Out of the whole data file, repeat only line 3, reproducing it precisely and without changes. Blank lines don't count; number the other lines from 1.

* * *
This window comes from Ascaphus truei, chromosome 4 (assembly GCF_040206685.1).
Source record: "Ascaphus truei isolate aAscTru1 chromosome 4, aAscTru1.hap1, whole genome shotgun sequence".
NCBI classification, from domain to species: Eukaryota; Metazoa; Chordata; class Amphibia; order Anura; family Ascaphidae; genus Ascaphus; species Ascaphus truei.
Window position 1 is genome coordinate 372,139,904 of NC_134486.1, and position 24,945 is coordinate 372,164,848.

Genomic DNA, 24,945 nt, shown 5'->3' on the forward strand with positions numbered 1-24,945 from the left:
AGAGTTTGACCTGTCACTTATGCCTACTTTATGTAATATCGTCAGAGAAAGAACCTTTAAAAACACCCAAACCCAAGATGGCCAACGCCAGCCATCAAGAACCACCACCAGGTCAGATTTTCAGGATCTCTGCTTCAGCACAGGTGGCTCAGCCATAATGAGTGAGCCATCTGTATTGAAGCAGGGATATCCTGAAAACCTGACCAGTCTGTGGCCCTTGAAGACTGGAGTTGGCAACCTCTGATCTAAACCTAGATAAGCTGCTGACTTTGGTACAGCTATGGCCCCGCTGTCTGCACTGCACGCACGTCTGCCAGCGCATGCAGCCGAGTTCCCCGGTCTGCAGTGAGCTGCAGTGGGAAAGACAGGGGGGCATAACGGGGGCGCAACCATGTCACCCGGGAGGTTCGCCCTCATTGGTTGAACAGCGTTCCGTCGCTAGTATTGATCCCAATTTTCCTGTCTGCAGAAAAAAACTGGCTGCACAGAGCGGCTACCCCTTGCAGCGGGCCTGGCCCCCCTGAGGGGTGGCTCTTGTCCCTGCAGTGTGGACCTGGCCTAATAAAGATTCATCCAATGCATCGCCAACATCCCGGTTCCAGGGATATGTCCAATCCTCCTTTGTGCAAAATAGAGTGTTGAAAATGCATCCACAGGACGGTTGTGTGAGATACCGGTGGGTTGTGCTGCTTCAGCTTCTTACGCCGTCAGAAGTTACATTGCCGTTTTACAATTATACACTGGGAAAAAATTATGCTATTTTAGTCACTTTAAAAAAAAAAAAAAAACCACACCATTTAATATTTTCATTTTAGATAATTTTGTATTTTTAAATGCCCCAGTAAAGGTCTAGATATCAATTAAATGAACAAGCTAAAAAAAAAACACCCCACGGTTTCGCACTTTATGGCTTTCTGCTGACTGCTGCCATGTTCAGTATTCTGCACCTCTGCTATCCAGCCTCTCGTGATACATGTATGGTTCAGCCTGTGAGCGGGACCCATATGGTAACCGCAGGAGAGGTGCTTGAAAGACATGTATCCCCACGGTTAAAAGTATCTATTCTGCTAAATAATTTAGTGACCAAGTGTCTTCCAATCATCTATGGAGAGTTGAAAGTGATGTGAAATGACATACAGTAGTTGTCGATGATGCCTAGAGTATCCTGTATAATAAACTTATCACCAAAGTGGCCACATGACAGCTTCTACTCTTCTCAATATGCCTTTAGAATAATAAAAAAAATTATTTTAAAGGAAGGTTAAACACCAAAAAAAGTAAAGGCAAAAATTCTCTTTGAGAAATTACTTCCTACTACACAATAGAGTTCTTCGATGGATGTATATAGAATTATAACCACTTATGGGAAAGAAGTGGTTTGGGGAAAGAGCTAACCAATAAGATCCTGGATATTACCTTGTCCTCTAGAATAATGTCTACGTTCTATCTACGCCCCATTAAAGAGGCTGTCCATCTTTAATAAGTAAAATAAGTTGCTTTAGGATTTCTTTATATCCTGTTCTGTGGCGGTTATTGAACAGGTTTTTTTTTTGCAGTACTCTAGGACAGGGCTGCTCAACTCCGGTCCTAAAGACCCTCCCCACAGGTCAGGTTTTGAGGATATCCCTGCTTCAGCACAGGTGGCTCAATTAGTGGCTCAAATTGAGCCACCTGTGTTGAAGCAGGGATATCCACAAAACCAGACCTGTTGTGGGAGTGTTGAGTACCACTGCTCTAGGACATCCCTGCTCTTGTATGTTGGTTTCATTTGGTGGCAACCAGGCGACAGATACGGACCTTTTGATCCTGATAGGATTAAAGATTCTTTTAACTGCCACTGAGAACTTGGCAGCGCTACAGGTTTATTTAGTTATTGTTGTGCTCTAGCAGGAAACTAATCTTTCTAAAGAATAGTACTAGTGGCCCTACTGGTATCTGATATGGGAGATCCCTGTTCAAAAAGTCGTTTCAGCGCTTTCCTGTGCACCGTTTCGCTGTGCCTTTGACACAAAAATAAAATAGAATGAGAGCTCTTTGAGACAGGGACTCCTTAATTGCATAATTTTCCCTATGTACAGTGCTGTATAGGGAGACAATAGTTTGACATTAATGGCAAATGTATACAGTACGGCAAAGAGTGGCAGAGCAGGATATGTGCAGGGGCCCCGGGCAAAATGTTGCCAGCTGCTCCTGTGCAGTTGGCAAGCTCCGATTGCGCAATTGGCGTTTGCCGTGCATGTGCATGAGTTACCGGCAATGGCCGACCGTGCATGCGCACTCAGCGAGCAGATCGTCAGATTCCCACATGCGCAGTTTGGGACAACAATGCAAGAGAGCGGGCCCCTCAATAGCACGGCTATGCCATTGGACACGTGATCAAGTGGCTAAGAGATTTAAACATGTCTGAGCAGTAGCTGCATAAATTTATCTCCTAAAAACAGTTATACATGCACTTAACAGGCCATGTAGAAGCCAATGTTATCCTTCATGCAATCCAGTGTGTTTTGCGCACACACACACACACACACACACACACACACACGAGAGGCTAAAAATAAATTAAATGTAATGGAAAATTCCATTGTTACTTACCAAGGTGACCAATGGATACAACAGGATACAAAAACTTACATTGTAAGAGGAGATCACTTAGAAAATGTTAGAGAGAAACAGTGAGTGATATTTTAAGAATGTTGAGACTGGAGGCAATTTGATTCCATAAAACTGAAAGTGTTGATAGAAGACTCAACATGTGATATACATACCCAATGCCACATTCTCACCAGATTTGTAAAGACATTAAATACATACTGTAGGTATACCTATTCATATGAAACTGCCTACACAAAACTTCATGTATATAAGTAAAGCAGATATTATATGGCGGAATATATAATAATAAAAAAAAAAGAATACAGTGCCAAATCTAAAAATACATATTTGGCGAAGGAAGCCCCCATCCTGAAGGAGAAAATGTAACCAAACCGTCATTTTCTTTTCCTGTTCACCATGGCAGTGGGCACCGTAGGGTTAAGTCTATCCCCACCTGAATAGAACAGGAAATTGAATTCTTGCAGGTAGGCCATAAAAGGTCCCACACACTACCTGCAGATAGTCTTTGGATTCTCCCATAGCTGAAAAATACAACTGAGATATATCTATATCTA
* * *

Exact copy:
NCBI classification, from domain to species: Eukaryota; Metazoa; Chordata; class Amphibia; order Anura; family Ascaphidae; genus Ascaphus; species Ascaphus truei.